In 1951, the Rev. Wallace Lewis Wells, a member of the congregation, a former Methodist and educator, became vicar. A native of Texas and a visionary priest, he had completed his clerical training in middle age at Seabury Western Theological Seminary. Previously he had taught in the Gary school system. Wells rose to several positions of leadership in the diocese, including membership of the Diocesan Council and chair of the Department of Missions, and he was well-respected by Bishop Reginald Mallett, who praised St. Augustine's hospitality. His wife, Henrietta (Bell) Wells (1912-2008), was supervisor of the Welfare Department of Gary. She had been a member of the famed Wiley College debate team of 1930 (its only female member), which defeated many all-white teams of the period and was portrayed on-screen in "The Great Debaters," a 2007 film directed by and starring Denzel Washington.
Two years after Wells's arrival in July 1953, a group of parishioners went on a picnic to Marquette Park, a public beach that included bathing and playground facilities. While there, they were surrounded by a group of white hoodlums who threatened and harassed them. Wells and Clifford E. Minton, executive director of the Gary Urban League and later a parishioner, attempted to reason with the crowd without result. When the police arrived, they failed to intervene or defend the assaulted group, and after the parishioners left the beach, the police did little to respond to complaints. Bishop Mallett also said nothing publicly to support them. A second incident occurred when another group of racists deflated two tires of a parishioner's car at the beach, and in the ensuing confrontation, one of them hit a female parishioner. As a result Gary's mayor called for the full integration of the park, better training for police, and an end to harassment. St. Augustine's congregation therefore played a role in the civil rights movement as it developed in Gary.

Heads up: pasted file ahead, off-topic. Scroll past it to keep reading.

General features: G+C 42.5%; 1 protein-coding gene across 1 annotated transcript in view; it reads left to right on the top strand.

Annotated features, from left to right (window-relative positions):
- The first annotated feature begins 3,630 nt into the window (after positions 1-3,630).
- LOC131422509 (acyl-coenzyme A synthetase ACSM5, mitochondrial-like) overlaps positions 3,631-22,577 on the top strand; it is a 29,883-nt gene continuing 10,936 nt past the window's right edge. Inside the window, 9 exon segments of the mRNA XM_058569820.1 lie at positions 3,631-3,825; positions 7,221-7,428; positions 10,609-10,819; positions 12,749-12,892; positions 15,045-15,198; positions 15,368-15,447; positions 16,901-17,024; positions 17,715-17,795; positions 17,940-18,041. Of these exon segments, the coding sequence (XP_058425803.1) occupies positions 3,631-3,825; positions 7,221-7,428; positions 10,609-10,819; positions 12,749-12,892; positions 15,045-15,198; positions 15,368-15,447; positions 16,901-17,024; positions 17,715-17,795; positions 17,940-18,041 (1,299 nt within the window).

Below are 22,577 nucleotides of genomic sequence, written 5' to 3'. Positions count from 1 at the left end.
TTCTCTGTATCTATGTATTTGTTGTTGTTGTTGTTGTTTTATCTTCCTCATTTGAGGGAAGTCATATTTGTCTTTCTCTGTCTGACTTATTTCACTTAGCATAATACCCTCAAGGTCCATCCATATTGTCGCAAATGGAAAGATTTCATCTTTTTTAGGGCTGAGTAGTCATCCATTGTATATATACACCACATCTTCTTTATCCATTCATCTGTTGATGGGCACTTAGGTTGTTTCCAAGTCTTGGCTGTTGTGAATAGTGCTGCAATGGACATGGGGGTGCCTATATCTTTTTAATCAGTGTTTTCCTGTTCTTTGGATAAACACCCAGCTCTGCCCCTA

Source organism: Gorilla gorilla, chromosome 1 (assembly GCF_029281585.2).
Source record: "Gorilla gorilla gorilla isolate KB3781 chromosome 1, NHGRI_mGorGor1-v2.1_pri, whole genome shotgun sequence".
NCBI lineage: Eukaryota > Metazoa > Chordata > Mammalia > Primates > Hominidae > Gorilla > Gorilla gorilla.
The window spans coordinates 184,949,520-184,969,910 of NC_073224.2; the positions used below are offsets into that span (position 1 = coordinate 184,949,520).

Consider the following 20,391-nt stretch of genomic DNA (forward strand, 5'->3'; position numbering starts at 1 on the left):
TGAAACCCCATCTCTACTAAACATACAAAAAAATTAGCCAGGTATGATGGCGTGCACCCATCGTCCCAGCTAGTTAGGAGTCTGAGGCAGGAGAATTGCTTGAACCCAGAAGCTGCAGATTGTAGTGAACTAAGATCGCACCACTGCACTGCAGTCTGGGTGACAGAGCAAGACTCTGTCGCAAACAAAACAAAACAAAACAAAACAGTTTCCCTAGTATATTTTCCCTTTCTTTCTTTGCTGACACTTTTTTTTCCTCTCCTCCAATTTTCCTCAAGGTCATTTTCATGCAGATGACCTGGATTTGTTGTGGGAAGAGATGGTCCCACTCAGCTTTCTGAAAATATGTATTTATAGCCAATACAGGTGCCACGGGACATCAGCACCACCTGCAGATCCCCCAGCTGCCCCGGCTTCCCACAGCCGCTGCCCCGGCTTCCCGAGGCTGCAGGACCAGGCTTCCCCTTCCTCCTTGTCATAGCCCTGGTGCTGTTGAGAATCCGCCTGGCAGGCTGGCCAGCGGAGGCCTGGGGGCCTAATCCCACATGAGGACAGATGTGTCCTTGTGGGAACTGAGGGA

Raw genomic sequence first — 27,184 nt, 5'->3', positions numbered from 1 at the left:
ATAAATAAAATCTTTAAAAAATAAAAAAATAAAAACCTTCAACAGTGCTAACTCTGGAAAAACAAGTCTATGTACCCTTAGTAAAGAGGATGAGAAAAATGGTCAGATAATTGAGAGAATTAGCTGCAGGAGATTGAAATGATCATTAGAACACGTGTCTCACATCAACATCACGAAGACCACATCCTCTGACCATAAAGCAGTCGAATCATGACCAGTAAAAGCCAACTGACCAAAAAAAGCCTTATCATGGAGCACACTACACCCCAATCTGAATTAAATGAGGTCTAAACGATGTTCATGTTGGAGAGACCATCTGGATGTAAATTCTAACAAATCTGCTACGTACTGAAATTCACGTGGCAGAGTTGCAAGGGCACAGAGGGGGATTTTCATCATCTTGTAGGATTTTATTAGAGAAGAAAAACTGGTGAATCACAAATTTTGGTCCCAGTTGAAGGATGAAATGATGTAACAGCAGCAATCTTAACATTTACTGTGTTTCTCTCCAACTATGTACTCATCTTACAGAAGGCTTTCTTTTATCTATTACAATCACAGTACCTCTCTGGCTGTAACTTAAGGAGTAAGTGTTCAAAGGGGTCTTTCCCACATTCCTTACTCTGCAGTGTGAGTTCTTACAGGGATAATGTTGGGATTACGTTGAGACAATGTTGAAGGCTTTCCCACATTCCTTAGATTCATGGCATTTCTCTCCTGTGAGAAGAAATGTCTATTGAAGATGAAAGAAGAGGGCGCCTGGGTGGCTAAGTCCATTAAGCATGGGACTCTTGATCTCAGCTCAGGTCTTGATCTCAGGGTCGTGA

Wells's service to St. Augustine's was memorable, and the church experienced considerable growth under his leadership. He led the construction of the present church at 2425 West 19th Avenue in 1959 and helped it achieve parish status in 1961. Previously, when church leaders had inquired about purchasing a pipe organ fr their old church, the sales representative had suggested they commission the renowned Mid-Century Modern architect, Edward D. Dart, to design a new building for the instrument. They commissioned Dart, who had designed many post-war houses in the suburban Chicago area, and he returned an initial design with elaborate stained glass windows that far exceeded the church's $120,000 budget. Bishop Reginald Mallett refused initially to offer any diocesan funds for its construction, stating that it was "too ambitious" for a black congregation. He urged Wells and his congregation to remain in their dilapidated building, but the congregation disagreed and moved forward with the plans anyway, eventually receiving some diocesan assistance of about $2,500 per year. Henrietta Wells was closely involved with the design plans.